Human genome study in China initiated a new phase of interdisciplinarity in the history of life science in China. The rise of genomics relied on its integration with other academic disciplines, particularly in the following three areas. First, the integration with technology science has caused several rounds of revolution in DNA sequencing technology in the past 40 years, which directly led the first sequencing trial of 4 bases of the ë phage cos to the current program of sequencing the genomes of a thousand individuals. Second, the integration with computational science and computer technology brought about bioinformatics, which supported the system of data collection, administration, annotation, distribution, and services for genome researches; and the technology platform for data analysis was also thus established. Third, the integration with mathematics and statistics led to the rise of computational biology, which makes full use of the genomic data and the data generated by other "omics" and then, analyzes them with various kinds of biological data. It provides experimental scientists with hypotheses/models for systems biology research. Actually, mainly promoted by bioinformatics and computational biology, laws of a complex life system can now be deciphered and understood.
Human genomic research, with the magnitude of "big science "and "big project" and unprecedented dynamics of development, facilitated, in an extraordinary way, the domestic and international collaboration. HGP in China set a good example for "liberation of mind" in the life science fields. It makes the Chinese biologists to understand what the meaning of "leading the scientific frontier" is and what the "national strategic demand" is. It also inspired the Chinese biologists to challenge the important scientific problems and to participate in the international collaboration and competition. What's more, it teaches the Chinese biologists how to organize scientific teams for major scientific research projects and how to efficiently coordinate the nation-wide research efforts. In the early 1990s, in the mind of the leaders of Chinese human genome research, a consensus had been reached, that is, "In the next century, China will be one of the leading countries in genomics and life science. If we do not start the genomics program today, we are going to lose the right of voice in 10 years. Though we start from small, we shall harvest huge." To be honest, with ten years of persistent struggle and hard working, we keep our words and have mostly realized these objectives.
To recall the history is for a better development in the future. After the completion of the genomic sequencing and the HapMap project, the international HGP has entered an assault-fortified position aiming at studying the genetic mechanisms of human diseases and other phenotypes. The initiation of HGP is due to the lesson learnt from the failure of the cancer project in the Kennedy era of the 1960s, while the success of HGP also depends on its influence upon tackling cancer and other complex human diseases. Meanwhile, facilitated by the strategic plan of big sciences, the innovation of science and technology and their industrialization, as well as the fast progress in interdisciplinary studies such as bioinformatics, have prepared the ground for a new "great frogleap". Some of the minireviews published in this issue analyze the future trend of genomics research and its scientific impact based on the technical perspectives of genomic sequencing, genotyping and functional genomics. While the others present the significant change of research strategy and technology brought in by the HGP with respect to liver cancer (hepatocarcinoma), immunology, and medical, environmental and industrial microbiology. These reviews reflect the progress we have achieved, showing that, compared with the situation ten years ago, our research capability, technology experience, and academic intelligence have all been significantly improved. Meanwhile, we are confronted with more difficult challenges than ten years ago. If we can learn from the past experience, focus on a correct direction, move forward bravely but with caution, carefully organize and integrate the research teams, improve the management with both democracy and discipline, and work hard to explore the scientific truth, we shall be able to make faster and greater progress. On the other hand, if we arrogantly enjoy the past but ignore the new challenge, or underestimate our capabilities and feel afraid of innovation, it is possible that we may miss the good opportunities, as said in this old Chinese proverb, "Ninety miles is only half way of a hundred-mile journey".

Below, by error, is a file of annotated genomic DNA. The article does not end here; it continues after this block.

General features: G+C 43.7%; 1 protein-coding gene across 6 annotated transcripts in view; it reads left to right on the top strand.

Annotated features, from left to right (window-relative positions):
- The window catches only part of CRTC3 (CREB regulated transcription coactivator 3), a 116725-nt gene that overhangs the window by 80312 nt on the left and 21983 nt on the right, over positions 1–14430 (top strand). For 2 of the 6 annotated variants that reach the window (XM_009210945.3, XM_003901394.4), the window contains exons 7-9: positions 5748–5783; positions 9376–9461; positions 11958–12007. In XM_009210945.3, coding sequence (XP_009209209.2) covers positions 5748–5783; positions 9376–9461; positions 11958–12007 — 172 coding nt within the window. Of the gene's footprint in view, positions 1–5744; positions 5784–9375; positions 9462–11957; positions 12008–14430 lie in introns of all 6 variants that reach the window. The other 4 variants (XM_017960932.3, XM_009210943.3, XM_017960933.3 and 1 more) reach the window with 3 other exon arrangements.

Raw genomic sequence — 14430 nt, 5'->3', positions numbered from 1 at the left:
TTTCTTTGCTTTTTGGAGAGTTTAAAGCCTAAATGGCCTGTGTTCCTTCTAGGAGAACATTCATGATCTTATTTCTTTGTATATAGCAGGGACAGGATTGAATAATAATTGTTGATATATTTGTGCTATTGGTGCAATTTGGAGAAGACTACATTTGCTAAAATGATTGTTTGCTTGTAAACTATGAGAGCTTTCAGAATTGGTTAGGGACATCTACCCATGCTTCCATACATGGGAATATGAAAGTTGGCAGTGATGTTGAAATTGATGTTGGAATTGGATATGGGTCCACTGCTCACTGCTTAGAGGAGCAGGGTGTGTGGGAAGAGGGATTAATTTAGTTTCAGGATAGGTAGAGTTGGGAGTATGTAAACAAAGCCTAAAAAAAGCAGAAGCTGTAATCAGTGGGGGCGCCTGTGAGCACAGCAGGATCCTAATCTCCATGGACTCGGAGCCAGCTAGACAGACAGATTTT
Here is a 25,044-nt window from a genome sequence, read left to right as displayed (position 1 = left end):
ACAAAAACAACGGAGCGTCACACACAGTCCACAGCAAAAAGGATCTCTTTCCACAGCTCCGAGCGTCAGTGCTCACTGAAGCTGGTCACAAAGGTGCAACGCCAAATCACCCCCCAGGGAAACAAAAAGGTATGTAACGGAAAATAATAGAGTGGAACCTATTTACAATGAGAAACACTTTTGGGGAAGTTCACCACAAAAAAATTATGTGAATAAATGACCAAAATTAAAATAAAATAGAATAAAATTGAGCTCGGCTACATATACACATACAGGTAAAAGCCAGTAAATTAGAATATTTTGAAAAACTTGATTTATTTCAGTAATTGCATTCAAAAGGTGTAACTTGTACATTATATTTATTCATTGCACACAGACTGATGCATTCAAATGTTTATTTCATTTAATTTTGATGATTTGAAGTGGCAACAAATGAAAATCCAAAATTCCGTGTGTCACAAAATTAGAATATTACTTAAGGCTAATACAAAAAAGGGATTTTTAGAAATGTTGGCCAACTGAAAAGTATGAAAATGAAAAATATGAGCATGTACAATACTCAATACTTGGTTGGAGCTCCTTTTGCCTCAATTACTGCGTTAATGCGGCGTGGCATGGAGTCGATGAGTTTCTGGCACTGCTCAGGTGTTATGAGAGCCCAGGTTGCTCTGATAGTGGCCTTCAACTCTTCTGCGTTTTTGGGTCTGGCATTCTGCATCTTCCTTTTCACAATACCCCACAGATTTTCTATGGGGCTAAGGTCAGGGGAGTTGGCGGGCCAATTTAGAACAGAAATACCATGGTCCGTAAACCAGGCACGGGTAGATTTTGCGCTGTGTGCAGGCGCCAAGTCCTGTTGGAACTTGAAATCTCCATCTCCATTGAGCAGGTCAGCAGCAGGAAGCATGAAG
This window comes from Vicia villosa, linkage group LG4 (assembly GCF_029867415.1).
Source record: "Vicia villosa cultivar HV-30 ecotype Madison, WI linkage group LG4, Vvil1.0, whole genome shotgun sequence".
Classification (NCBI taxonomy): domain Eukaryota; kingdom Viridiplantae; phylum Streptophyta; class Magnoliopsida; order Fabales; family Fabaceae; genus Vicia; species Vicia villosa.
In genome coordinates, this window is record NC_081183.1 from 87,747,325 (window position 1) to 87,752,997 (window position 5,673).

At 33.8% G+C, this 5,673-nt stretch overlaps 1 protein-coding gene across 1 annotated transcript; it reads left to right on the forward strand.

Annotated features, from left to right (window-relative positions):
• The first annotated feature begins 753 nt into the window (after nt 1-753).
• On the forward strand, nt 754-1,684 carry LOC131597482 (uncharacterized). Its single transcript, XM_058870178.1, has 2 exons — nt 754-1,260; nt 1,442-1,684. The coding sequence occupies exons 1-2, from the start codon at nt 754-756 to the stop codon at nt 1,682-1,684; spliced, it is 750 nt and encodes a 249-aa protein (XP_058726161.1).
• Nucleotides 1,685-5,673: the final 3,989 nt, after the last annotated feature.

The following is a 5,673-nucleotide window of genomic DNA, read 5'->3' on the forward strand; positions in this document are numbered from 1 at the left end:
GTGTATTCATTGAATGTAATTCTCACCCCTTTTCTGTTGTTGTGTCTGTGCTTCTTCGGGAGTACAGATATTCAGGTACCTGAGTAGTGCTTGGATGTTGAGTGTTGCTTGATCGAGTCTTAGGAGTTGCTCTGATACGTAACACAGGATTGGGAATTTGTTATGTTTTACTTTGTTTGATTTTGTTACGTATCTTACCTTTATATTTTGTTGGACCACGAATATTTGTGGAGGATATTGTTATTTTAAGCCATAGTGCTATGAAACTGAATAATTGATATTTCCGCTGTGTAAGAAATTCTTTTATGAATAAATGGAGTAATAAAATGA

Confucius once said: "The passage of time is just like the flow of the River, which goes on day and night, for ever". The past glories are the momentum for our new journey, while the lessons of the past may teach us to be smarter. China, a developing socialist country rising from a hundred years of weakness and poverty, needs genomics to make historic contributions to the rejuvenation of the nation.